Author Topic: Baking Stone Trials  (Read 12233 times)

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Offline Essen1

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Re: Baking Stone Trials
« Reply #40 on: October 08, 2008, 05:50:22 PM »
EC,

I have about a 5" space between stones. That, combined with a 185,000 BTUs burner, works pretty well for me. But I have a different lid on the LBE than the standard factory lid, which is somewhat lower.
Mike

"Anyone who has never made a mistake has never tried anything new."  - Albert Einstein

http://thehobbycook.blogspot.com/


Offline Fingerstyle

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Re: Baking Stone Trials
« Reply #41 on: October 09, 2008, 01:00:11 PM »
Fingerstyle,

One solution might be to put a different top stone in, replacing the foil-wrapped bricks which seem to be not very effective. I also have about 2" of clearance around my bottom stone so the heat can rise without being blocked by the stone.

That might solve your problem of not getting enough top heat.

Hope that helps.

Thanks Mike. Actually, top browning on my current LBE setup works very well - I was mainly explaining the constraints I've adjusted for with burner and sub pan. I've produced pies with perfect top and bottom browning on both EC stones. The additional height of the EC stones, atop the upturned sub pan achieves the ideal 2" clearance between top and bottom stones (like what I had with Pfalzgraff over firebrick splits before I replaced the grill with a HD coal grate which is suspended slightly lower)

I'm all for raising the LBE bar, especially vis fuel efficiency. I think an alumina top stone would be much better than the firebrick splits.

Vic
"... I say we ride some gravity." - Patrick Rizzo http://vimeo.com/1654340

Offline Essen1

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Re: Baking Stone Trials
« Reply #42 on: October 09, 2008, 07:55:05 PM »
Fingerstyle,

I think an alumina stone would be perfect as a ceiling stone in an LBE. Gotta be round, though.
Mike

"Anyone who has never made a mistake has never tried anything new."  - Albert Einstein

http://thehobbycook.blogspot.com/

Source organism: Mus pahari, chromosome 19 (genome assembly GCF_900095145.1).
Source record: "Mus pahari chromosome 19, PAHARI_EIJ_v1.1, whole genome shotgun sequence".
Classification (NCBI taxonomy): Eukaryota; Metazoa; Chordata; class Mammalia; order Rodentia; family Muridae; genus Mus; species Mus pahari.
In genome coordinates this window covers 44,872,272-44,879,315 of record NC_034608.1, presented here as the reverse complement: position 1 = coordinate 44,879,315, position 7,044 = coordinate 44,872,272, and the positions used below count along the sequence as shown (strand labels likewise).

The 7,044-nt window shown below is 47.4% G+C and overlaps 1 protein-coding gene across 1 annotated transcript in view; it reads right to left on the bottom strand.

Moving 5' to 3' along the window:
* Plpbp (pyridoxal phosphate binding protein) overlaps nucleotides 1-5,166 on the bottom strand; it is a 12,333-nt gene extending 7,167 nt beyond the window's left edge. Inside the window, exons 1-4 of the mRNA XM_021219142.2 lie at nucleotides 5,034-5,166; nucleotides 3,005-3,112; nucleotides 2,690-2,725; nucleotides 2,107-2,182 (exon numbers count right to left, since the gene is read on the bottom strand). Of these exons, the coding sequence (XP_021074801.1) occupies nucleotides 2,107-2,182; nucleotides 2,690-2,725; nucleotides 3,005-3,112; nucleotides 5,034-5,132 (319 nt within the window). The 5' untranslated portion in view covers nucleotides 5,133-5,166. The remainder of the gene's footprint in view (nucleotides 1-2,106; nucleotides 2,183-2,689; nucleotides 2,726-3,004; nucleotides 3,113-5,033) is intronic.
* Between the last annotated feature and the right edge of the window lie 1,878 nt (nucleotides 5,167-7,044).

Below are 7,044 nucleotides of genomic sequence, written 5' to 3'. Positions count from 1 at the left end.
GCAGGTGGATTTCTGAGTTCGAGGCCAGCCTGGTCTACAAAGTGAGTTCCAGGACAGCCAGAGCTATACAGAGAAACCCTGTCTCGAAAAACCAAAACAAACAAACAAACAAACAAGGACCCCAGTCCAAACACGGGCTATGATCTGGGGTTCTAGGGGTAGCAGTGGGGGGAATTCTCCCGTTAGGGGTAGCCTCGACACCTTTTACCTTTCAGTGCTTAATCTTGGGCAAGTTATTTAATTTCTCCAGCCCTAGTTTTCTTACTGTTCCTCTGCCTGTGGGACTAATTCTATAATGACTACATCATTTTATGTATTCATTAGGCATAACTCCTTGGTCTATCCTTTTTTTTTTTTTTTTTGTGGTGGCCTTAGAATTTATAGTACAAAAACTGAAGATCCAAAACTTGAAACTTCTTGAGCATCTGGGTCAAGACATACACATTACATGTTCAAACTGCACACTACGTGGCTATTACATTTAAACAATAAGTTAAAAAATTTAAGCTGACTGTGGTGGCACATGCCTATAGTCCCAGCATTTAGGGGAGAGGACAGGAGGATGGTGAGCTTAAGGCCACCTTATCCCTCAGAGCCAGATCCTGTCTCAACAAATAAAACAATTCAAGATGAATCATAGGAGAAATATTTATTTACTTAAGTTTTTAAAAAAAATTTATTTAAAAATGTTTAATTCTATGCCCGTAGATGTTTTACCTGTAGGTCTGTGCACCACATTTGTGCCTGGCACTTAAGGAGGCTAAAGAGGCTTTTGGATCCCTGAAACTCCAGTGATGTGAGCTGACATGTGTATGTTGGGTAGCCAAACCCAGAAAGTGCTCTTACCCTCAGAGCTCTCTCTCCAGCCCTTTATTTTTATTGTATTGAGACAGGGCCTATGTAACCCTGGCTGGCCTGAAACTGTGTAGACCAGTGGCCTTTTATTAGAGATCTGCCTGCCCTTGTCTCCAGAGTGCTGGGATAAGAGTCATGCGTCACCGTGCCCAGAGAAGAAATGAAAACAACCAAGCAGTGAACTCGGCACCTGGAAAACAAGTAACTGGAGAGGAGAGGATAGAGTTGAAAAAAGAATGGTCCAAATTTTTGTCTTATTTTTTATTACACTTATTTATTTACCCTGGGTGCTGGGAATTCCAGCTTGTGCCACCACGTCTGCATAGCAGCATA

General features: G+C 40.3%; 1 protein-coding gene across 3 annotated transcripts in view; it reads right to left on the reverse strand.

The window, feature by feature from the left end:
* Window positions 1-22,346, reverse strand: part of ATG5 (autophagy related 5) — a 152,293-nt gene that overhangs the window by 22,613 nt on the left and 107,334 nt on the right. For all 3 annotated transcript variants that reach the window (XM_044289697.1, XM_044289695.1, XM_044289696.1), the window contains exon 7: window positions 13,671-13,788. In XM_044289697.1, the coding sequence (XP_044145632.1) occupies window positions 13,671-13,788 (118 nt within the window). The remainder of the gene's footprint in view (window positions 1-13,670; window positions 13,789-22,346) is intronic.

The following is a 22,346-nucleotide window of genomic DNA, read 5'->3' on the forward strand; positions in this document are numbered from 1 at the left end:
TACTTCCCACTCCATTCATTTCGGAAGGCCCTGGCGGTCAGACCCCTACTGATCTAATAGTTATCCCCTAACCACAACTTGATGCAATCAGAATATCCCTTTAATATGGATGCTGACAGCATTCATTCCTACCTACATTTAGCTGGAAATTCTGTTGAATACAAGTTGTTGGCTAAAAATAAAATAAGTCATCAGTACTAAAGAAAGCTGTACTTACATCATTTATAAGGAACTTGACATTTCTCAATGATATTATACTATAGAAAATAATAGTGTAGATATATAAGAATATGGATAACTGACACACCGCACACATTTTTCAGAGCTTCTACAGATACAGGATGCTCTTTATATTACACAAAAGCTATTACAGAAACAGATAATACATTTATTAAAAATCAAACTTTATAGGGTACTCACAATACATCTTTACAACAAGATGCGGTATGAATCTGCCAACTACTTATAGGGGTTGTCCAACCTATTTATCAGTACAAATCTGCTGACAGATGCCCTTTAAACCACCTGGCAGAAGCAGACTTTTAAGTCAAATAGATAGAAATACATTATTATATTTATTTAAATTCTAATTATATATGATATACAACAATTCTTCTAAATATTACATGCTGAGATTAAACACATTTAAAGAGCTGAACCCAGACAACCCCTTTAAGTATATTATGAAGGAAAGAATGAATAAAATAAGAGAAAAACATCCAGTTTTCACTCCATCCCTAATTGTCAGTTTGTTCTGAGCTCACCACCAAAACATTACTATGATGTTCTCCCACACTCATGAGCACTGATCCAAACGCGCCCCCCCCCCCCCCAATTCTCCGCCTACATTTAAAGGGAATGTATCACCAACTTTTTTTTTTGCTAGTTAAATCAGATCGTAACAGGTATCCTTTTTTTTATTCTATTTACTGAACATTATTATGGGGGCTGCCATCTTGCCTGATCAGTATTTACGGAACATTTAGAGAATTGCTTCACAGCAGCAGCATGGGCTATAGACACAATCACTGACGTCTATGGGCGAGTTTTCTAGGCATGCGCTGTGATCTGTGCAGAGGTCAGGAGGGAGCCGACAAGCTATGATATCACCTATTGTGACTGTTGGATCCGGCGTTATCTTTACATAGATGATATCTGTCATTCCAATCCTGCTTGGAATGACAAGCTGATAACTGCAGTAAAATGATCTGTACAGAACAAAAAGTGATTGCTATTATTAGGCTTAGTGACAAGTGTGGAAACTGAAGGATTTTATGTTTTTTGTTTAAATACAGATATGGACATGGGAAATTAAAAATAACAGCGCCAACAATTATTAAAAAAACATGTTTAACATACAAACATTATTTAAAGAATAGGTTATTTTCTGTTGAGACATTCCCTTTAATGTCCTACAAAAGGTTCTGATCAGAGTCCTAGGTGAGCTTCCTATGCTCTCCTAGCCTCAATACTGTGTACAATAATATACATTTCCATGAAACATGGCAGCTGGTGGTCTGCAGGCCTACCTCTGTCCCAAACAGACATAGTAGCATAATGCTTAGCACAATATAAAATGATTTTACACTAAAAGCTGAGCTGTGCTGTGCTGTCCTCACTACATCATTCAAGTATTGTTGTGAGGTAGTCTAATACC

Offline Engineered Ceramics

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Re: Baking Stone Trials
« Reply #43 on: October 09, 2008, 10:40:44 PM »
I think an alumina stone would be perfect as a ceiling stone in an LBE. Gotta be round, though.

I've got a spare 15.5" x 3/4" round stone, if you would like to try it.

It's pretty heavy, you probably wouldn't want to be lifting the lid on and off.

If I remember correctly, your design, has a slot on the side so you don't need to lift the lid off to cook.

Bill

Offline TronCarter

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Re: Baking Stone Trials
« Reply #44 on: October 25, 2008, 09:24:44 AM »
Wow, I can't believe I missed this thread all this time.  Are you still looking for testers?  I would like to try some pizza making on my grill and came here to find out which stone to buy, but I would surely try out one of yours if they are still available.

Tron

Offline Essen1

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Re: Baking Stone Trials
« Reply #45 on: October 25, 2008, 09:39:51 PM »
Bill,

Thanks for the offer. I'd love to give your stone a test run. It needs to have 1/4" hole drilled in the middle because my top stone is held in place by a 5" bolt.

Here's a pic...

Mike

"Anyone who has never made a mistake has never tried anything new."  - Albert Einstein

http://thehobbycook.blogspot.com/

Offline Adam T

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Re: Baking Stone Trials
« Reply #46 on: October 28, 2008, 08:14:35 AM »
Engineered Ceramics,

Do you ever make any stones with a concave surface? I've been thinking about making a LBE or even a pizza oven like a LBE but with my own custom enclosure. I was wondering if it was feasible practically and financially to have someone like FibraMent make a concave or dome shape stone for a top stone.

Offline Engineered Ceramics

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Re: Baking Stone Trials
« Reply #47 on: October 28, 2008, 02:24:56 PM »
Engineered Ceramics,

Do you ever make any stones with a concave surface? I've been thinking about making a LBE or even a pizza oven like a LBE but with my own custom enclosure. I was wondering if it was feasible practically and financially to have someone like FibraMent make a concave or dome shape stone for a top stone.

We do make round bottom alumina crucibles for melting glass.  In fact I have a couple of scrap ones laying around my yard.  The problem is they are very heavy.

the little one weights about 110 lbs, and the larger one is 280 lbs if I remember correctly.

Just for reference, there is a 15.5" pizza stone in each photo.

Offline Adam T

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Re: Baking Stone Trials
« Reply #48 on: October 29, 2008, 08:30:18 AM »
Wow, those are heavy! Even if you could cut off half of the 110 lb bowl 55 lbs is still a lot of weight. They must be really thick. It's good to know that you could get one if you wanted.

I wonder if a somewhat domed upper stone would be beneficial for a homemade propane burner type pizza oven.